- Paperback: 184 pages
- Publisher: University of New Orleans Press; Expanded Third Edition edition (May 16, 2009)
- Language: English
- ISBN-10: 0972814388
- ISBN-13: 978-0972814386
- Product Dimensions: 5.1 x 0.5 x 7.1 inches
- Shipping Weight: 6.4 ounces (View shipping rates and policies)
- Average Customer Review: 7 customer reviews
- Amazon Best Sellers Rank: #827,936 in Books (See Top 100 in Books)
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The Imagist Poem: Modern Poetry in Miniature Expanded Third Edition Edition
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About the Author
William Pratt is Professor Emeritus in the English Department at Miami University. He is the editor of The Imagist Poem, originally published in 1963, and The Fugitive Poets, originally published in 1965, and reissued in an expanded edition in 1992 as part of the Southern Classics Series produced by J.S. Sanders of Nashville, TN.
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Top customer reviews
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F.S. Flint, Hildegard Dolittle, William Carlos Williams, T.S. Eliot, Marianne Moore, Carl Sandburg, to name a few. I regret that this review is lacking in the caliber of writing necessary to express my love for these poets. "for Ezra Pound, If He Wants It".
It was through such a writer's group I was introduced to the Imagists, whose selected poems comprise this volume. Having left that group with thanks, I wanted to explore what I was missing, which led me to this seminal anthology. THE IMAGIST POEM should be read by everyone interested in the roots of modern English poetry, not as a source of pleasure, but as documentation of the origins of the dominant poetic paradigm for the twentieth century (hence the Quixotic five-star review).
"What Imagism did to English poetry was no less than earthshaking. It redefined what a poem is. It was no longer a series of verses in regular meter and rhyme, but a condensed expression of imagery in free verse." [Pratt, William (2010-10-01). The Imagist Poem: Modern Poetry in Miniature (Kindle Locations 91-92).]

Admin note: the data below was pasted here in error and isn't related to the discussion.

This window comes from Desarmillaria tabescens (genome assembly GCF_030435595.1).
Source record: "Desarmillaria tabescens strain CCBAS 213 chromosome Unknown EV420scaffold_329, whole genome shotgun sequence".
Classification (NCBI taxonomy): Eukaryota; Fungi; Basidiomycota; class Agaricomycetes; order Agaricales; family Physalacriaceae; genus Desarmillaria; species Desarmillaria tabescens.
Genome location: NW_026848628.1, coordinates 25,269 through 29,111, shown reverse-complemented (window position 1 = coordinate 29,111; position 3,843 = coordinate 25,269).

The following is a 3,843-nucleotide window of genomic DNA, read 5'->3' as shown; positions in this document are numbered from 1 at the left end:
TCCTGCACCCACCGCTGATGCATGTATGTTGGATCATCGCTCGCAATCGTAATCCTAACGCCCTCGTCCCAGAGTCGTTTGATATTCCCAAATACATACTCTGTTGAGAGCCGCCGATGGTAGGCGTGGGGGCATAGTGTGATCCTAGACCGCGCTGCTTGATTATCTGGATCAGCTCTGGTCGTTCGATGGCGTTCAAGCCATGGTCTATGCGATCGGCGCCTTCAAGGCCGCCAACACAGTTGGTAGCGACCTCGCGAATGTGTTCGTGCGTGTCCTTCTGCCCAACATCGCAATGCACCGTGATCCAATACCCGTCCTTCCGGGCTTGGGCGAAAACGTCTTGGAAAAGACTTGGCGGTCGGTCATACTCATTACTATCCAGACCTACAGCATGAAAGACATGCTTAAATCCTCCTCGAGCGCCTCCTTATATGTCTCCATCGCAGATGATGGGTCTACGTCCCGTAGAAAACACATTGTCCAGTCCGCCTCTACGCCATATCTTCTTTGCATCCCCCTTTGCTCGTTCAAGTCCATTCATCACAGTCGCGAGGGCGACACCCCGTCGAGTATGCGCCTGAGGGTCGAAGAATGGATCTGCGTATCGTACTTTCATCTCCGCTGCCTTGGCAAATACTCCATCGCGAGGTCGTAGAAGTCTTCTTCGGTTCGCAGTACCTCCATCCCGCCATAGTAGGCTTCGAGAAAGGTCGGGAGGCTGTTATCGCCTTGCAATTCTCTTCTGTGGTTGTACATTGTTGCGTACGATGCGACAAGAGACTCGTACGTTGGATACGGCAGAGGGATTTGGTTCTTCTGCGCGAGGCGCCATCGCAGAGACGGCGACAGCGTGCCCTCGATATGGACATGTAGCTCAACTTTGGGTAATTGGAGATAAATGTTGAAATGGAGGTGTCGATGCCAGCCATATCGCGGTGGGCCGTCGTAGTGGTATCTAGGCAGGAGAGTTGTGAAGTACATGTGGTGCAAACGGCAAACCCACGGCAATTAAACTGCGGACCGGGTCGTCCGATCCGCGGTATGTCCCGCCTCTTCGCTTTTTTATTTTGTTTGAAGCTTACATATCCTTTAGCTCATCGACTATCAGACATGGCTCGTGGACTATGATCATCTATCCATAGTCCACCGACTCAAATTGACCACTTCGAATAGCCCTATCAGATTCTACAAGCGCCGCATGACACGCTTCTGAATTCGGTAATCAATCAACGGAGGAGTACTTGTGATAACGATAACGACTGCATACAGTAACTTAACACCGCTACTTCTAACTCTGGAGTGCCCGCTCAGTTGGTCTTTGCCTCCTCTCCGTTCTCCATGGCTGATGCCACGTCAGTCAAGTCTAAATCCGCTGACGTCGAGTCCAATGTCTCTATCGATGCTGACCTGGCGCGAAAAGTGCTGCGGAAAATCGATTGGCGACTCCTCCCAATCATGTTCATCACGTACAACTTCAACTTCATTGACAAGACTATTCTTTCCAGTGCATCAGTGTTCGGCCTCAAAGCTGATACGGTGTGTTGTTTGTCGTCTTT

The movement may be briefly defined as an emphasis on verbal parsimony, on rhythm without meter, and on objects to the exclusion of abstractions.
My dip into Imagism was surprising, but not for the expected reason. Its poetry did not awaken a new way of seeing the world. The real revelation was the vacuity of the product. With few exceptions, the following is a typical strophe:
"Apples on the small trees/ Are hard,/ Too small,/ Too late ripened/ By a desperate sun/ That struggles through sea-mist." [ibid. "Hermes of the Ways" by H.D. (Kindle Locations 929-932).]
The most energetic response I can muster is "Sorry about your apples." I had a whole new excuse for my divorce from the writers' group--they were teaching a style of poem I would rather not write.
Reviewed by the author of REDESIGNING GOD.
William Pratt's Preface and Introduction provide perspective and a history behind the Imagist movement in poetry. Pratt credits T.E. Hulme as being the first Imagist poet and the genre's driver - through his London Poets' Club. Hulme is credited as initiating the first interval of Imagist poetic output. Pratt states: "...the periods of Imagist activity were brief, sporadic, and practically discontinuous. Which is only to say that the history of Imagism was like its poetic product-a pattern of lucid intervals. His Introduction, written in 1963, covers the history, theory, and "place" of the Imagist poem in modern poetry. Granted, there is likely more thorough analyses and discussions of Imagism available elsewhere, but in 29 pages Pratt does an exquisite job.
The anthology of poetry is wonderful. Pratt pulled together work from poets most commonly associated with the Imagist movement, as well as some surprises. One can argue that keystone Imagist poems are missing from the collection, but its clear that Pratt has assembled an excellent anthology nonetheless. There is plenty of space on the pages to allow the poems to breathe - which adds to the enjoyment of reading. Included in the volume are poems by Hulme, F.S. Flint, Ezra Pound, H.D., Richard Aldington, Amy Lowell, Herbert Read, John Gould Fletcher, Adelaide Crapsey, as well as James Joyce, William Carlos Williams, D.H. Lawrence, Wallace Stevens, Marianne Moore, e.e. cummings, Carl Sandburg, and Archibald MacLeish. Each poet has anywhere from a handful to 15 poems included.
All in all, this truly is, as the cover proclaims, "An anthology of the finest Imagist poems," I'm glad to see it's still in print and can highly recommend it.